The deployment of HIMARS confirms two points I’ve already formulated before. Firstly: Modern network-centric warfare always beats Stalin’s 1941-era “creeping barrage plus cannon fodder” concept. And secondly: Putin has failed to turn this war into trench warfare, which he sought to do, because trench warfare implies that your opponent can see only the frontline and cannot strike key military infrastructure targets behind it accurately enough.
“What kind of a military machine has Putin built if four HIMARS systems can put an end to it?” Arestovych says sarcastically.
Truth be told, Ukraine already has a bit more than just four HIMARS systems. Oleh Zhdanov, a retired colonel, military expert and former member of the Ukrainian Armed Forces General Staff, told me that “Ukraine has 17 American HIMARS systems and their analogues,” and Arestovych confirmed that they had actually arrived “about a week before” this was announced officially.
This means that Khrustalny, Kadiyivka (Stakhanov), Snake Island, and the S-300 systems destroyed near Kherson about ten days ago are also HIMARS’s doing.
The U.S. employed HIMARS in Afghanistan, in Syria, and in Iraq, but the results of that use were not nearly as destructive as in Ukraine. Why? It’s very simple. To be successful, HIMARS requires three things: a clear-cut frontline, good roads on the one side of this line, and huge depots on the other. None of this was in place in Syria, and driving there was quite unsafe. Nor were there clearly identified targets, as ISIS did not build gigantic stocks of munitions while preparing to advance with a huge number of troops following a rolling barrage.
HIMARS and Russian military tactics have proven to be a perfect match.
Ukrainian forces use HIMARS mainly at nighttime. During the day, they are most likely hidden in some hangars to be invisible to Russian Orlan drones. Firing at night has another advantage. “Night firing minimises the risk of striking civilians,” says Roman Svitan. This also distinguishes the Ukrainian army’s tactic from Russia’s, which fires missiles at daytime.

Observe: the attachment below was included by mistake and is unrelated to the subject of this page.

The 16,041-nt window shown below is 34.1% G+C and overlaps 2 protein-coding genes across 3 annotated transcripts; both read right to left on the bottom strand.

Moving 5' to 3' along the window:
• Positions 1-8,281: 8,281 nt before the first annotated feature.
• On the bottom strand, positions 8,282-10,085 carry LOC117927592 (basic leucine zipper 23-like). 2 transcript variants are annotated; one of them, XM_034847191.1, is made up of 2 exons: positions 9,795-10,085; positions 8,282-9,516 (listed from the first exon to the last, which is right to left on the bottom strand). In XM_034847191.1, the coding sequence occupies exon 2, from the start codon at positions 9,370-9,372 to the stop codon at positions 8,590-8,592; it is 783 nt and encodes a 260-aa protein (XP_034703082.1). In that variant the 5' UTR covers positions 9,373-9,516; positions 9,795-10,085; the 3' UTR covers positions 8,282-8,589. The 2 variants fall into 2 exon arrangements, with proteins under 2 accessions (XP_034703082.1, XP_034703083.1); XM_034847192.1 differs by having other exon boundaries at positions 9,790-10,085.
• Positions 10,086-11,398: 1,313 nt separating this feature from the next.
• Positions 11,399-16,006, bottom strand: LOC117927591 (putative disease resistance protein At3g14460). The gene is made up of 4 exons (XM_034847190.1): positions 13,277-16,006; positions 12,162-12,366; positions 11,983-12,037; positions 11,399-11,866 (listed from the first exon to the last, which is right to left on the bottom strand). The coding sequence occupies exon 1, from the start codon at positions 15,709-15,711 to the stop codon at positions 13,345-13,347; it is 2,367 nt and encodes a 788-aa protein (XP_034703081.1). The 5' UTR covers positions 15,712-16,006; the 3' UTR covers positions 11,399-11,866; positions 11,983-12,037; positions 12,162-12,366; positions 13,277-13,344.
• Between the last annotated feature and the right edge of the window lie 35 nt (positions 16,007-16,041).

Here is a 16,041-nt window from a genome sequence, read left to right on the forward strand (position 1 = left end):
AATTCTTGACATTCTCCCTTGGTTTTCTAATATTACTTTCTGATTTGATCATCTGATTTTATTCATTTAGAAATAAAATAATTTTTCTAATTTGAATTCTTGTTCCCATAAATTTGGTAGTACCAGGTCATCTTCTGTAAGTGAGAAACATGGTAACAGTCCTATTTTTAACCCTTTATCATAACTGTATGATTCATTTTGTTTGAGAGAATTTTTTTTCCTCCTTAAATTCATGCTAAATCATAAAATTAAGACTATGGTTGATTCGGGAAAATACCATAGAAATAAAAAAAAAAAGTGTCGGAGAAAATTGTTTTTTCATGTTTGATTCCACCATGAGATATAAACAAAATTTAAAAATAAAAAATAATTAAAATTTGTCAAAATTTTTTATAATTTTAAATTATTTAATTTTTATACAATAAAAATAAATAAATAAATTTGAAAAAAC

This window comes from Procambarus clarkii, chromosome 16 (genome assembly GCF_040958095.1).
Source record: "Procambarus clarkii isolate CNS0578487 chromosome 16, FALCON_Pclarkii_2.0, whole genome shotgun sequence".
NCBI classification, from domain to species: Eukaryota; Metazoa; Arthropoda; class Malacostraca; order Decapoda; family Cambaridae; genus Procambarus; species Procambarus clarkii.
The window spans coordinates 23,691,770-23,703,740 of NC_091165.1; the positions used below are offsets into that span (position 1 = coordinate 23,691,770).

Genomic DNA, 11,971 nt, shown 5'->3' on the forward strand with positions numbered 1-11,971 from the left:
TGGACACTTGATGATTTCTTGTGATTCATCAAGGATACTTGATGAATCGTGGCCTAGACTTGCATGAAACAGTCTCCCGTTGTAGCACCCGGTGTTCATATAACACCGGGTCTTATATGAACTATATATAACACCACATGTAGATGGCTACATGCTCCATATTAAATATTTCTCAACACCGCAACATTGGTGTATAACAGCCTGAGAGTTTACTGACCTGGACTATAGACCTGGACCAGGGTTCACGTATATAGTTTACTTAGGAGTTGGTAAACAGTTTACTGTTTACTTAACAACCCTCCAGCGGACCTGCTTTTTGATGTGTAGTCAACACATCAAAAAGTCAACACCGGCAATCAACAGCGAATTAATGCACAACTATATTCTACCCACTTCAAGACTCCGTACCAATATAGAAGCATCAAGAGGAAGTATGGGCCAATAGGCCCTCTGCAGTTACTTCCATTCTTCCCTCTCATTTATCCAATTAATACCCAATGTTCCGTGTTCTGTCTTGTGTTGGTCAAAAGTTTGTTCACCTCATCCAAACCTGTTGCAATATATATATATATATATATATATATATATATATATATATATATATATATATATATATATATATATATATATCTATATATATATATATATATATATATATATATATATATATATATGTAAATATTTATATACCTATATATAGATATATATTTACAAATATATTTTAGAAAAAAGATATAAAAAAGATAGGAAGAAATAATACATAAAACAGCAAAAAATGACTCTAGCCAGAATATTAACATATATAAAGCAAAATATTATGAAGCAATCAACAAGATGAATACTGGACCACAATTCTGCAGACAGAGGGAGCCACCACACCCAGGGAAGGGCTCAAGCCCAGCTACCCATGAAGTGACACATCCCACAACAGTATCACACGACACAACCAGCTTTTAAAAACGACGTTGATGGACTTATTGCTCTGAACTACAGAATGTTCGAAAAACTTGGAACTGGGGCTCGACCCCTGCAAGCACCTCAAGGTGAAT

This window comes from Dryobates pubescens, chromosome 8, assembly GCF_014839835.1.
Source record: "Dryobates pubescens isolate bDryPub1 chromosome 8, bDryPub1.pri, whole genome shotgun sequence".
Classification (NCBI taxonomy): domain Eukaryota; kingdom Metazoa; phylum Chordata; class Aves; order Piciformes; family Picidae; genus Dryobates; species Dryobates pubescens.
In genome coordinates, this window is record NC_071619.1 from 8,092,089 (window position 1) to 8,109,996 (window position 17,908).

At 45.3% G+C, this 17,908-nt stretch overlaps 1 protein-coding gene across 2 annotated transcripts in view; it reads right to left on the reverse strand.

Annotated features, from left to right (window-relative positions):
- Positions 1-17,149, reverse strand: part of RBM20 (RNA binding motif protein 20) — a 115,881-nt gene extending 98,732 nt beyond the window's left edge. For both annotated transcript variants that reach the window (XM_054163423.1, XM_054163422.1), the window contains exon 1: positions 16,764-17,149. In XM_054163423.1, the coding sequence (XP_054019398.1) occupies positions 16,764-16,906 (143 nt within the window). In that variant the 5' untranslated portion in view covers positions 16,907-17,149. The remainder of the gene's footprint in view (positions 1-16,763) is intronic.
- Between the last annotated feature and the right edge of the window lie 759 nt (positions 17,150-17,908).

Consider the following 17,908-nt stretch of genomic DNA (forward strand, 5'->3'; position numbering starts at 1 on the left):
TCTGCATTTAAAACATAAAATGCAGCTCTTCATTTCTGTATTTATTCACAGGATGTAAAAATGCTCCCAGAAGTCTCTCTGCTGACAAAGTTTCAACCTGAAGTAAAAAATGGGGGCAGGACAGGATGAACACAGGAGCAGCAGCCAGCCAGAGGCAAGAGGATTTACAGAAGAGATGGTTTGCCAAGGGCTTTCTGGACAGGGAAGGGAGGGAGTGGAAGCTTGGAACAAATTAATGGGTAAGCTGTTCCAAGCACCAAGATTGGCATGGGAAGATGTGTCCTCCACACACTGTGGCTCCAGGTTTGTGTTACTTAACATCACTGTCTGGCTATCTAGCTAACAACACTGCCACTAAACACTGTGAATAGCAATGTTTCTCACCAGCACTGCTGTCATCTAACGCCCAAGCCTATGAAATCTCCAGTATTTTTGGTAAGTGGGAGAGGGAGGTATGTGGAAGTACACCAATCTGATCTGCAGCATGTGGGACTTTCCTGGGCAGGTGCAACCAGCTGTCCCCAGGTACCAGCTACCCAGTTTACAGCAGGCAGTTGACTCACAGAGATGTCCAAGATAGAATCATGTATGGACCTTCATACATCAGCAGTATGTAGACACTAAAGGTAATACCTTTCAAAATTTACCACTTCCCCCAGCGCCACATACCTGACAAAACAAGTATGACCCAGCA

How does Ukrainian intelligence know what to aim HIMARS at? How does it identify a Russian ammunition depot? Again, owing to network-centric warfare. Military expert Pavel Luzin believes the Ukrainian Armed Forces are using regular commercial satellite imagery provided by Maxar Technologies.
“Maxar takes photos twice a day, and using special software and Big Data, you can easily detect where depots are located and where military trucks travel,” says Luzin.
It would be logical to wonder what keeps Russia from using the same satellite imagery to find out where HIMARS trucks move.
The wonderful answer is: Russia has no access to Maxar services or any other commercial satellite images that would enable it to conduct net-centric warfare. You are likely to exclaim now: But Russia has its own satellites! That is true, it does. Those are military satellites that can take photos from space once in a few weeks.
Russia also has Resurs satellites, which used to be assembled of Western components. The US banned those components from being sold to Russia by instituting special legislation after Russia meddled in American elections, and now all of the Resurs satellites exhausted their service lives. The last one deorbited in December 2021. Russia also has three Bars satellites, but this is far from enough.
That is, just as we showed in one of our previous articles, Russia identifies its targets at random, and yet it regularly misses even them.
In other words, Russia is again losing not just to the Western military system, but to the Western military system combined with civilian technologies. Commercial Maxar satellites, which were designed for absolutely different purposes, easily solve a problem that appears unsolvable for the whole Russian satellite constellation, on which billions have been wasted.
Similarly, Elon Musk’s civilian Starlink equipment proved invulnerable to Russian electronic warfare (EW) systems, on which billions have been wasted, as well. And the Ukrainian Kropyva artillery fire control system assembled of civilian tablet computers, civilian walkie-talkies, and cheap civilian drones significantly enhanced the efficiency of Ukrainian artillery back when both parties used old Soviet cannons and howitzers.